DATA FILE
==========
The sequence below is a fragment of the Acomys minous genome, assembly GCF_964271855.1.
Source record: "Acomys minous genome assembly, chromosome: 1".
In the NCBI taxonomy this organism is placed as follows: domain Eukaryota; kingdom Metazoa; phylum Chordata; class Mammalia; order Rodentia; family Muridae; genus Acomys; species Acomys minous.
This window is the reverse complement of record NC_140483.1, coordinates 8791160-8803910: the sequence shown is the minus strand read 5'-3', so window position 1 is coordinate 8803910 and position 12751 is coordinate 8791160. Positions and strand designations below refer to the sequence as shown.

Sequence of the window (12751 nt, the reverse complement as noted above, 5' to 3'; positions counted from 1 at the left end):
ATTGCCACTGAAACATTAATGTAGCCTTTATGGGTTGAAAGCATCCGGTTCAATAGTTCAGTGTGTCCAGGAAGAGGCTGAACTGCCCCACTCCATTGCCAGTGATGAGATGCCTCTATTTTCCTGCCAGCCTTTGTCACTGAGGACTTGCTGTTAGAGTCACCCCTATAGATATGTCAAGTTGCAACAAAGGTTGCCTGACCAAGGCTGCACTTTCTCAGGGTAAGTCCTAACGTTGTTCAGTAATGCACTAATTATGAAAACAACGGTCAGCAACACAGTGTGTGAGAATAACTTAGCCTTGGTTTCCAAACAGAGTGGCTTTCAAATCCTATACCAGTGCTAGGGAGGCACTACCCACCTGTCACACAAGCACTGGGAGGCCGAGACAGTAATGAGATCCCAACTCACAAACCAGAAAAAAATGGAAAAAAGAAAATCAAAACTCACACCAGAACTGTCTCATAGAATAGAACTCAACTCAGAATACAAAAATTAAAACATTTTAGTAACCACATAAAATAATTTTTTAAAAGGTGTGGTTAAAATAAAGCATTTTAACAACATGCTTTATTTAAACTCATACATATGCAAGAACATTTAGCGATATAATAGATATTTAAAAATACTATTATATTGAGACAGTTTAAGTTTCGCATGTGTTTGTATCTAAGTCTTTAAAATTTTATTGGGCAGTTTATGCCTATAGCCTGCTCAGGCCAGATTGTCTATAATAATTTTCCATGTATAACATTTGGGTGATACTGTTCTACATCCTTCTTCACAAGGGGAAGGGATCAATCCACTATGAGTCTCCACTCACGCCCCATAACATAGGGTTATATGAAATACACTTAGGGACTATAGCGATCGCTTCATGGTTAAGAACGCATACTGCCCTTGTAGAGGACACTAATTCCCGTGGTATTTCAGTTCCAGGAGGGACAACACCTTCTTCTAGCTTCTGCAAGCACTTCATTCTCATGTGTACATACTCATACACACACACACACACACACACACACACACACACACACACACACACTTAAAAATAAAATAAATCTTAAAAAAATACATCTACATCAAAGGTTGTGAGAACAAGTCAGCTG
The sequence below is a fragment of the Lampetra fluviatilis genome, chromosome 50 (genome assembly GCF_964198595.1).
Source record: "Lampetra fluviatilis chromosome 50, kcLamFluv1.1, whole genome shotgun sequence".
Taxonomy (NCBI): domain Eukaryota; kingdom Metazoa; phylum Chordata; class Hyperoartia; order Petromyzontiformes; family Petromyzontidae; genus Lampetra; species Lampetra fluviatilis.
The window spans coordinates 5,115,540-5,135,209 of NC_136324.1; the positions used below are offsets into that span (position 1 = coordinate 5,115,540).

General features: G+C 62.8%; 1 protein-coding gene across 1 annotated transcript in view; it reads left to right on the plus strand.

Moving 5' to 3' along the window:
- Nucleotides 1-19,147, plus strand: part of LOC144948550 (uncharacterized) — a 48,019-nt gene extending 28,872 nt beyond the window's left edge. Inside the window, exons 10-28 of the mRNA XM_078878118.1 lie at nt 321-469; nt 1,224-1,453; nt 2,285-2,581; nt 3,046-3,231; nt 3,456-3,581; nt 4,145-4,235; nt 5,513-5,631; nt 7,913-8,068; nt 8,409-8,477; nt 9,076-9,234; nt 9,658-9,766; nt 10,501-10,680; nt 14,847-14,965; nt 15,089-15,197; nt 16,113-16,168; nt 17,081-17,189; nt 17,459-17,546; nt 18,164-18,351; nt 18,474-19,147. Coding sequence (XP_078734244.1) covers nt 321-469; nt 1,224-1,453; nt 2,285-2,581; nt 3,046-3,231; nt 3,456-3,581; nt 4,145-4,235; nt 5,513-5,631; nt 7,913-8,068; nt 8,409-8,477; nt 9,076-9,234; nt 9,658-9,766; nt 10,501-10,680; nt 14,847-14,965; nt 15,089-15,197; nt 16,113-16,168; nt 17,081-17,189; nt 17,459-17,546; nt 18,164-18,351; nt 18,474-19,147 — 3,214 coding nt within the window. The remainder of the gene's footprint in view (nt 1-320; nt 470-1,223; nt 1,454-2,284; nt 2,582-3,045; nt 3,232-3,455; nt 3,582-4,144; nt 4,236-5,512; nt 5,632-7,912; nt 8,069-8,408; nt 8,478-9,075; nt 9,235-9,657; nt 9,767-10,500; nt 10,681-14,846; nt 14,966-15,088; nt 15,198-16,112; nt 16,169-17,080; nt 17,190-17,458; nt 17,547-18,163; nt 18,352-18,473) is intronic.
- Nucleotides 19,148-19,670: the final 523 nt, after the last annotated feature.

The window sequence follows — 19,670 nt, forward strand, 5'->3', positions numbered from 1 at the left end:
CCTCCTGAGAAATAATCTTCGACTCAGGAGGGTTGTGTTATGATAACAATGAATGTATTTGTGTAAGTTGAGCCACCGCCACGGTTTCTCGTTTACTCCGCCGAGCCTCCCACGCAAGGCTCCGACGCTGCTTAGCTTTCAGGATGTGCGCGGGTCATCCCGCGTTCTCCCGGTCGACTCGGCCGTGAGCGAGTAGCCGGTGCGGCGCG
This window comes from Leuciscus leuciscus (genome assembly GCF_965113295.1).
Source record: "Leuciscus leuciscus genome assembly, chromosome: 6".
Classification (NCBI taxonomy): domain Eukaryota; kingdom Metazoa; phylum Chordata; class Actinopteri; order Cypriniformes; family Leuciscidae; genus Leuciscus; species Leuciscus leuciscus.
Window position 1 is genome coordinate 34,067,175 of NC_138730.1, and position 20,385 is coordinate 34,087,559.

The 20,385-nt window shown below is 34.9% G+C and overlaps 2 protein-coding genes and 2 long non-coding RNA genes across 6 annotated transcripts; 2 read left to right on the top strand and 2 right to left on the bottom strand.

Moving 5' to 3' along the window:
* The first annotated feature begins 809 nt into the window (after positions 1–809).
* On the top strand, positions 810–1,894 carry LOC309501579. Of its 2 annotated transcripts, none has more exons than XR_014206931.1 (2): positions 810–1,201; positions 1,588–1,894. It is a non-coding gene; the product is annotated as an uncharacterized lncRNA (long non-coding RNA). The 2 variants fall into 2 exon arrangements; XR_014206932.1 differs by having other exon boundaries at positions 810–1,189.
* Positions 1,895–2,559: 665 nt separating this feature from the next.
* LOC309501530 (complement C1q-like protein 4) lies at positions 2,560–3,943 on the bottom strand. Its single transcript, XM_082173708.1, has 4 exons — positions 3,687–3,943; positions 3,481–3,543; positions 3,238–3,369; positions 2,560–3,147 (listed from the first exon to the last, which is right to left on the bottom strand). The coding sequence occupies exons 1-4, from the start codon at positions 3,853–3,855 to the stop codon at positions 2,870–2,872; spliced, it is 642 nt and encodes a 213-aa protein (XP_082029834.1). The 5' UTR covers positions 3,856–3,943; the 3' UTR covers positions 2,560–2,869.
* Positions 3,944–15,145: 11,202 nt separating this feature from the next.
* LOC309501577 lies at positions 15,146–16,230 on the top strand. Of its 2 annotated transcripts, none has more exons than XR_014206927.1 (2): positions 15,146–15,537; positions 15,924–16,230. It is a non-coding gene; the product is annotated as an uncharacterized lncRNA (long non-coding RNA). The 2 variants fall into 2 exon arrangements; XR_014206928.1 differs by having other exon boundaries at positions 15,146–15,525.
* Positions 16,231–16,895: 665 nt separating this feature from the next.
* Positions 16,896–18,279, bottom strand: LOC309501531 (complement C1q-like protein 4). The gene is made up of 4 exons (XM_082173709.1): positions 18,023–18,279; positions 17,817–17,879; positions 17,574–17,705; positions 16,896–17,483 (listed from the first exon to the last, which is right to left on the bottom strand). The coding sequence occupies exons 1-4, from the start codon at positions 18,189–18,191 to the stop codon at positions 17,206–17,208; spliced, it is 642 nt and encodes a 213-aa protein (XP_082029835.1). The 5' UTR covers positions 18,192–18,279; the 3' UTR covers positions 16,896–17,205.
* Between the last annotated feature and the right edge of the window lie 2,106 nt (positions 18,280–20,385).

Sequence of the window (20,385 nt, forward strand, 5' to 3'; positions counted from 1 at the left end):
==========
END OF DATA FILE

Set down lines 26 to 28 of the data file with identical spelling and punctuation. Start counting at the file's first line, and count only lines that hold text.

* LOC309501530 (complement C1q-like protein 4) lies at positions 2,560–3,943 on the bottom strand. Its single transcript, XM_082173708.1, has 4 exons — positions 3,687–3,943; positions 3,481–3,543; positions 3,238–3,369; positions 2,560–3,147 (listed from the first exon to the last, which is right to left on the bottom strand). The coding sequence occupies exons 1-4, from the start codon at positions 3,853–3,855 to the stop codon at positions 2,870–2,872; spliced, it is 642 nt and encodes a 213-aa protein (XP_082029834.1). The 5' UTR covers positions 3,856–3,943; the 3' UTR covers positions 2,560–2,869.
* Positions 3,944–15,145: 11,202 nt separating this feature from the next.
* LOC309501577 lies at positions 15,146–16,230 on the top strand. Of its 2 annotated transcripts, none has more exons than XR_014206927.1 (2): positions 15,146–15,537; positions 15,924–16,230. It is a non-coding gene; the product is annotated as an uncharacterized lncRNA (long non-coding RNA). The 2 variants fall into 2 exon arrangements; XR_014206928.1 differs by having other exon boundaries at positions 15,146–15,525.